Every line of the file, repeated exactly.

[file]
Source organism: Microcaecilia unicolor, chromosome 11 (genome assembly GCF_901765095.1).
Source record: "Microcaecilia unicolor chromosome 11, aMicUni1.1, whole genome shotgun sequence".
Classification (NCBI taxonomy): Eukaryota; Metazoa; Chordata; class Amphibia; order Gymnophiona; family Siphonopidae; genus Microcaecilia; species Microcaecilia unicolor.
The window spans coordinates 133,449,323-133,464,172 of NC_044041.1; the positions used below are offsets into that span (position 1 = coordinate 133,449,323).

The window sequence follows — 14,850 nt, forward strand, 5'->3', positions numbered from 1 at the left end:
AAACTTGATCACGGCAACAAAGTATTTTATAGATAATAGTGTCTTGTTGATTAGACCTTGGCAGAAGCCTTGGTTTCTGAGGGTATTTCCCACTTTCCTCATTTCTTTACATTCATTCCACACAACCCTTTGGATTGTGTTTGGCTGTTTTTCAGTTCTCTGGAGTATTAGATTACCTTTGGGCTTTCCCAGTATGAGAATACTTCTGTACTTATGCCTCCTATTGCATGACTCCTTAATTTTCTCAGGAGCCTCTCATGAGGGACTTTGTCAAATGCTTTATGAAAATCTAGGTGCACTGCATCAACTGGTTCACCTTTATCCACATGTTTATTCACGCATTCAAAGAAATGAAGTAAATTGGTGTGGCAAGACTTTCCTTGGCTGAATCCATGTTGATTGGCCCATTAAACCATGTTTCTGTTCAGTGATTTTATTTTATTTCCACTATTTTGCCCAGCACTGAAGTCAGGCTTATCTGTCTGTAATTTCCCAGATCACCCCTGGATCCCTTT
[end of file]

Source organism: Microcaecilia unicolor, chromosome 11 (genome assembly GCF_901765095.1).
Source record: "Microcaecilia unicolor chromosome 11, aMicUni1.1, whole genome shotgun sequence".
Classification (NCBI taxonomy): Eukaryota; Metazoa; Chordata; class Amphibia; order Gymnophiona; family Siphonopidae; genus Microcaecilia; species Microcaecilia unicolor.
The window spans coordinates 133,449,323-133,464,172 of NC_044041.1; the positions used below are offsets into that span (position 1 = coordinate 133,449,323).

The window sequence follows — 14,850 nt, forward strand, 5'->3', positions numbered from 1 at the left end:
AAACTTGATCACGGCAACAAAGTATTTTATAGATAATAGTGTCTTGTTGATTAGACCTTGGCAGAAGCCTTGGTTTCTGAGGGTATTTCCCACTTTCCTCATTTCTTTACATTCATTCCACACAACCCTTTGGATTGTGTTTGGCTGTTTTTCAGTTCTCTGGAGTATTAGATTACCTTTGGGCTTTCCCAGTATGAGAATACTTCTGTACTTATGCCTCCTATTGCATGACTCCTTAATTTTCTCAGGAGCCTCTCATGAGGGACTTTGTCAAATGCTTTATGAAAATCTAGGTGCACTGCATCAACTGGTTCACCTTTATCCACATGTTTATTCACGCATTCAAAGAAATGAAGTAAATTGGTGTGGCAAGACTTTCCTTGGCTGAATCCATGTTGATTGGCCCATTAAACCATGTTTCTGTTCAGTGATTTTATTTTATTTCCACTATTTTGCCCAGCACTGAAGTCAGGCTTATCTGTCTGTAATTTCCCAGATCACCCCTGGATCCCTTT